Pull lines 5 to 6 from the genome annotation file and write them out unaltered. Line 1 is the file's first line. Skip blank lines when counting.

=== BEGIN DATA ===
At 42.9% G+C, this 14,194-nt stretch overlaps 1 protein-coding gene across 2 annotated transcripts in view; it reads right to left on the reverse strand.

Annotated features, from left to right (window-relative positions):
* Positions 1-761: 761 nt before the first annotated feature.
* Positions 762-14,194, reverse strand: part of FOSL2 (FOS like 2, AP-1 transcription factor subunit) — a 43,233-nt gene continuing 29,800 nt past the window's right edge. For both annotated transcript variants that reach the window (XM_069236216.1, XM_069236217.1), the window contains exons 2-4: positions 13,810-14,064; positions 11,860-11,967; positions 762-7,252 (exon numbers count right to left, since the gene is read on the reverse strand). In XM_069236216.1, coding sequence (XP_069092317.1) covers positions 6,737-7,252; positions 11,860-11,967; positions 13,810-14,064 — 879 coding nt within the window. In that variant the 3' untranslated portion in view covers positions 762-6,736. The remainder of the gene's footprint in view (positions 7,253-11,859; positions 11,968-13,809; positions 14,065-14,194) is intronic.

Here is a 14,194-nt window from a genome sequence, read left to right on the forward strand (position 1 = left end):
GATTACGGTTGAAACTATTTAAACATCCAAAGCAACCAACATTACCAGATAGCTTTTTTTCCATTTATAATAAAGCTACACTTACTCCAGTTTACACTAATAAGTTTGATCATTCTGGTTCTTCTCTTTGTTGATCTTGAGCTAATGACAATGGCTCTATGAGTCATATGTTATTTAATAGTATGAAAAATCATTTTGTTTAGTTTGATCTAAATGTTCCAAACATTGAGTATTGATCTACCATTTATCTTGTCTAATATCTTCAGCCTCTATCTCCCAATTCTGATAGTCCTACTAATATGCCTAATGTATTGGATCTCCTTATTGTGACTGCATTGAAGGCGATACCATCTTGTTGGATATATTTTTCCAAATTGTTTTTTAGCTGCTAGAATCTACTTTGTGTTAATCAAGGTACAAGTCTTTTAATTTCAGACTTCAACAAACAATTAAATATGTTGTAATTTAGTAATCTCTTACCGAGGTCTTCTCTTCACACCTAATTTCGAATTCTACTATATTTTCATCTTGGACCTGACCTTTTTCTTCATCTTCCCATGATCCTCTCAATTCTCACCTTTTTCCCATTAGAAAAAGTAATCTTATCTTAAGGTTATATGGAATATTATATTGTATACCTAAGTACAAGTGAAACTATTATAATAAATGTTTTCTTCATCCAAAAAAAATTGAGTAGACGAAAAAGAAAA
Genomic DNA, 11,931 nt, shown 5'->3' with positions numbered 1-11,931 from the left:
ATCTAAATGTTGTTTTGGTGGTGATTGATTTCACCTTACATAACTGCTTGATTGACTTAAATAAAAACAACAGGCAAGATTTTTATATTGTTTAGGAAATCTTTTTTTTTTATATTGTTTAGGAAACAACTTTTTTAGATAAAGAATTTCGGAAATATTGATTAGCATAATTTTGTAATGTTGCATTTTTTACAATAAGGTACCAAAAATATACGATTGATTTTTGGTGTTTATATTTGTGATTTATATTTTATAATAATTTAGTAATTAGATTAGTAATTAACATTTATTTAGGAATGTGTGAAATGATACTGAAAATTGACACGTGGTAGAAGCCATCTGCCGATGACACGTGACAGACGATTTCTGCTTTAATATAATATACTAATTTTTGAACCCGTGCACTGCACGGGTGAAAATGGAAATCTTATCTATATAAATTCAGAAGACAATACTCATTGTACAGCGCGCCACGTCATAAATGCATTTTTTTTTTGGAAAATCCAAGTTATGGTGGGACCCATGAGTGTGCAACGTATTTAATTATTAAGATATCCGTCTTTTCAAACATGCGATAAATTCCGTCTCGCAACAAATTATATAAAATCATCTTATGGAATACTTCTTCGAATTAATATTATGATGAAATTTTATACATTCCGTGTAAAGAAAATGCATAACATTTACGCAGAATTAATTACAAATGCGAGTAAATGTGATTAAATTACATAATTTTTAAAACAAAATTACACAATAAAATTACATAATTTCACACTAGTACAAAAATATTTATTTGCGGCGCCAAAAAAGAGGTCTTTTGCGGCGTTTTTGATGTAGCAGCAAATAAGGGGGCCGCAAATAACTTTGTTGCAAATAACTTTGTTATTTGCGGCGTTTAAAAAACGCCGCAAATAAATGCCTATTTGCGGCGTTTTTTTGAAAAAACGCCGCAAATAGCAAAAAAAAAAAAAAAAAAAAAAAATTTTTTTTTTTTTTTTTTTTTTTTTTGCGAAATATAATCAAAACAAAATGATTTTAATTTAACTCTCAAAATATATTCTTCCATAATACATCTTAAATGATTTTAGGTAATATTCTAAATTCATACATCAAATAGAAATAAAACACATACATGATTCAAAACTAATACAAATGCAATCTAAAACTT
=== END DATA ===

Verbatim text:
Here is a 14,194-nt window from a genome sequence, read left to right on the forward strand (position 1 = left end):
GATTACGGTTGAAACTATTTAAACATCCAAAGCAACCAACATTACCAGATAGCTTTTTTTCCATTTATAATAAAGCTACACTTACTCCAGTTTACACTAATAAGTTTGATCATTCTGGTTCTTCTCTTTGTTGATCTTGAGCTAATGACAATGGCTCTATGAGTCATATGTTATTTAATAGTATGAAAAATCATTTTGTTTAGTTTGATCTAAATGTTCCAAACATTGAGTATTGATCTACCATTTATCTTGTCTAATATCTTCAGCCTCTATCTCCCAATTCTGATAGTCCTACTAATATGCCTAATGTATTGGATCTCCTTATTGTGACTGCATTGAAGGCGATACCATCTTGTTGGATATATTTTTCCAAATTGTTTTTTAGCTGCTAGAATCTACTTTGTGTTAATCAAGGTACAAGTCTTTTAATTTCAGACTTCAACAAACAATTAAATATGTTGTAATTTAGTAATCTCTTACCGAGGTCTTCTCTTCACACCTAATTTCGAATTCTACTATATTTTCATCTTGGACCTGACCTTTTTCTTCATCTTCCCATGATCCTCTCAATTCTCACCTTTTTCCCATTAGAAAAAGTAATCTTATCTTAAGGTTATATGGAATATTATATTGTATACCTAAGTACAAGTGAAACTATTATAATAAATGTTTTCTTCATCCAAAAAAAATTGAGTAGACGAAAAAGAAAA